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PLoS One. 2010 May 7;5(5):e10541. doi: 10.1371/journal.pone.0010541.

The Newcomb-Benford law in its relation to some common distributions.

Author information

1
Department of Psychological Basic Research, University of Vienna, Vienna, Austria. anton.formann@univie.ac.at

Abstract

An often reported, but nevertheless persistently striking observation, formalized as the Newcomb-Benford law (NBL), is that the frequencies with which the leading digits of numbers occur in a large variety of data are far away from being uniform. Most spectacular seems to be the fact that in many data the leading digit 1 occurs in nearly one third of all cases. Explanations for this uneven distribution of the leading digits were, among others, scale- and base-invariance. Little attention, however, found the interrelation between the distribution of the significant digits and the distribution of the observed variable. It is shown here by simulation that long right-tailed distributions of a random variable are compatible with the NBL, and that for distributions of the ratio of two random variables the fit generally improves. Distributions not putting most mass on small values of the random variable (e.g. symmetric distributions) fail to fit. Hence, the validity of the NBL needs the predominance of small values and, when thinking of real-world data, a majority of small entities. Analyses of data on stock prices, the areas and numbers of inhabitants of countries, and the starting page numbers of papers from a bibliography sustain this conclusion. In all, these findings may help to understand the mechanisms behind the NBL and the conditions needed for its validity. That this law is not only of scientific interest per se, but that, in addition, it has also substantial implications can be seen from those fields where it was suggested to be put into practice. These fields reach from the detection of irregularities in data (e.g. economic fraud) to optimizing the architecture of computers regarding number representation, storage, and round-off errors.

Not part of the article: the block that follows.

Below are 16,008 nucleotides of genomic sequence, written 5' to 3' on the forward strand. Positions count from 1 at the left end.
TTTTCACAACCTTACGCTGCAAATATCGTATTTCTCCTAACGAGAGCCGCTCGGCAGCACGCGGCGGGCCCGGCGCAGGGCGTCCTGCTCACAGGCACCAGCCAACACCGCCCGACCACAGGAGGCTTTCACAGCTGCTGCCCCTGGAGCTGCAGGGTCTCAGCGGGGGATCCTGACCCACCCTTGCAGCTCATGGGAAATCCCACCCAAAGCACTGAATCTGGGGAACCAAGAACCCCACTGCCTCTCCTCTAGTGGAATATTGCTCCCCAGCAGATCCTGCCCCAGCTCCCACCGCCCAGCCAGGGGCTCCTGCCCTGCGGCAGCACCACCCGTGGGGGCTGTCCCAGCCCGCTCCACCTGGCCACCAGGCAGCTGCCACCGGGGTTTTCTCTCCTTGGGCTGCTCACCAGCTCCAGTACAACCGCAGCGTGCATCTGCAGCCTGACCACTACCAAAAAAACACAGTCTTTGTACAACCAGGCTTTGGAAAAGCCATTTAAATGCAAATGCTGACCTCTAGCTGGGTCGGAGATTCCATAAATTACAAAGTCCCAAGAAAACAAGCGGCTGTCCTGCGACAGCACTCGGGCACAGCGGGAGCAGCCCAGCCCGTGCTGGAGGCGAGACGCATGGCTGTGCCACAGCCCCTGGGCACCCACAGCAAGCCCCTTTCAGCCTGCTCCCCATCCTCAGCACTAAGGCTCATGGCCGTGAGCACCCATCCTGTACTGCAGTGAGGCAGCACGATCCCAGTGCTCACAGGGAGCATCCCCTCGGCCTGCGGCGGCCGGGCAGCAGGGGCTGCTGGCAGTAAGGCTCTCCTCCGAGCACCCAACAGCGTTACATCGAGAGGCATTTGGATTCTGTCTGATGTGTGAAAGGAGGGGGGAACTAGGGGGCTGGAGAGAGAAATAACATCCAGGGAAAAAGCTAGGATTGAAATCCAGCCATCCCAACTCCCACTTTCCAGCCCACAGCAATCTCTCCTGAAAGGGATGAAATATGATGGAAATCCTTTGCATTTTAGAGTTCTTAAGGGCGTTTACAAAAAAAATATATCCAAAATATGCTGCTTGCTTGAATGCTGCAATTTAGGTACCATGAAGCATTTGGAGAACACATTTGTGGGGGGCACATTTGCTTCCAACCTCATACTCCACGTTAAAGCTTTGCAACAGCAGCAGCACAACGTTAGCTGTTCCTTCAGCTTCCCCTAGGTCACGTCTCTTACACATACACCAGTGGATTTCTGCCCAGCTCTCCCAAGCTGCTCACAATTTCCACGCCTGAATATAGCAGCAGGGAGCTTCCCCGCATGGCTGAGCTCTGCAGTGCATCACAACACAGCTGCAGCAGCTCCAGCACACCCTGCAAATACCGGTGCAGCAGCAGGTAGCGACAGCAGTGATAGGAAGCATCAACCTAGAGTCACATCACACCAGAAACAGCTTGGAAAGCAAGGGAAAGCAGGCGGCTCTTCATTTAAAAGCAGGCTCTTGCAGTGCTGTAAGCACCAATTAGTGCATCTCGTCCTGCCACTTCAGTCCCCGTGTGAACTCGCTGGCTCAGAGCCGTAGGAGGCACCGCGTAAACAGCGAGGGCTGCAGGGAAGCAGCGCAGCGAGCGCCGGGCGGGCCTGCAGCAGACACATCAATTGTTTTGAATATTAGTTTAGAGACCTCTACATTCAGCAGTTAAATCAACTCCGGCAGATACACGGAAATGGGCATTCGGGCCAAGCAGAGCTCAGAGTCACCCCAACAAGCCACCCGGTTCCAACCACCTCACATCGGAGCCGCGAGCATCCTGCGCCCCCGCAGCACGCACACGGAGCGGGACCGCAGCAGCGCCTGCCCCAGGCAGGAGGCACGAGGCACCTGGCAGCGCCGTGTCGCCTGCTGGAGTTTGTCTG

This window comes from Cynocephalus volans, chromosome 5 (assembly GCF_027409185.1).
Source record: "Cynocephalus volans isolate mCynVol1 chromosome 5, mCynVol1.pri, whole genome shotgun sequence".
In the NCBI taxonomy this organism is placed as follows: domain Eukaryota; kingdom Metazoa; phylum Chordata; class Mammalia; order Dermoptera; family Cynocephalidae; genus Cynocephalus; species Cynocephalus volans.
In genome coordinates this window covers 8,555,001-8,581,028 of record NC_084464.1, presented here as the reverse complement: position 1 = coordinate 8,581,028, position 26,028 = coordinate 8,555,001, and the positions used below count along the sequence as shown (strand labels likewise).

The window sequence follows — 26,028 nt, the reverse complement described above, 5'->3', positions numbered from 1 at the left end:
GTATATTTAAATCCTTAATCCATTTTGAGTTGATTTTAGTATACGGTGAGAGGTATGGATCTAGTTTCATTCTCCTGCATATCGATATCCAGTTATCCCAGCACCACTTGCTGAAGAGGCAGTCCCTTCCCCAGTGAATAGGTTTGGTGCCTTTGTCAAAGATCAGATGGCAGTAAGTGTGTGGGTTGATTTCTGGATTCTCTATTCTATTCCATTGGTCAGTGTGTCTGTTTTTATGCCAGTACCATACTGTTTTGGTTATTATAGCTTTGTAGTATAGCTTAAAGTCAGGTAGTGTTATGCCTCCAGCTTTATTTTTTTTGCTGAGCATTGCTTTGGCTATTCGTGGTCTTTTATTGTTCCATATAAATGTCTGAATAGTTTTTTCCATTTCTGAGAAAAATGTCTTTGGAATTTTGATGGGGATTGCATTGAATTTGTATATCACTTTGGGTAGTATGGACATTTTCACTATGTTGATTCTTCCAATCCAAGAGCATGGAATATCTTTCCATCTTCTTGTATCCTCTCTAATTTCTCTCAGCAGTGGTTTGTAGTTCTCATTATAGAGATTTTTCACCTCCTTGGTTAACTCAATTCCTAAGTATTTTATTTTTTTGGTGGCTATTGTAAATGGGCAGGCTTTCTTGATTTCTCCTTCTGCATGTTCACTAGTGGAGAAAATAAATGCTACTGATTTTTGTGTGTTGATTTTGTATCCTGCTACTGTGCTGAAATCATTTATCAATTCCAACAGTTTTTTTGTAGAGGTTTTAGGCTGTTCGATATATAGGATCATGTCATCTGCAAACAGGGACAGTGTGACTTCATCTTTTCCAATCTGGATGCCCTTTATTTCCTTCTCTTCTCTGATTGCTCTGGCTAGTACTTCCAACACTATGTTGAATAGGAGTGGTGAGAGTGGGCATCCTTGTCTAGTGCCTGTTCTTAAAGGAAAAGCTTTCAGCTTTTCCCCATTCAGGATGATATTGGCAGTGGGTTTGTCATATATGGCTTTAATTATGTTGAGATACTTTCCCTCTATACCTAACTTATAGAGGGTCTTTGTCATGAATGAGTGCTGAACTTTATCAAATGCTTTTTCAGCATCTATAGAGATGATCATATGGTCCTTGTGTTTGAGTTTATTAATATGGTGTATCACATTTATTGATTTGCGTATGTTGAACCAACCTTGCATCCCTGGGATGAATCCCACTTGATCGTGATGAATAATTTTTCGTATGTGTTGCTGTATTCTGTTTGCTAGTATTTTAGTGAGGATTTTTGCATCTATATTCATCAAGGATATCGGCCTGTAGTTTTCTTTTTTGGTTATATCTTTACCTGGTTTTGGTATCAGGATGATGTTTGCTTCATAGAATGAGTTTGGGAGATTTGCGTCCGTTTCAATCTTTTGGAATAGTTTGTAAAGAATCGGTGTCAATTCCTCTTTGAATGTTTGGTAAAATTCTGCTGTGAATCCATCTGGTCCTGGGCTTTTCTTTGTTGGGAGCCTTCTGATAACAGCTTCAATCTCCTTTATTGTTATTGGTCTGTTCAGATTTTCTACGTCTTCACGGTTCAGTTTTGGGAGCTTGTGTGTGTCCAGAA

PMID:
20479878
PMCID:
PMC2866333
DOI:
10.1371/journal.pone.0010541
[Indexed for MEDLINE]
Free PMC Article
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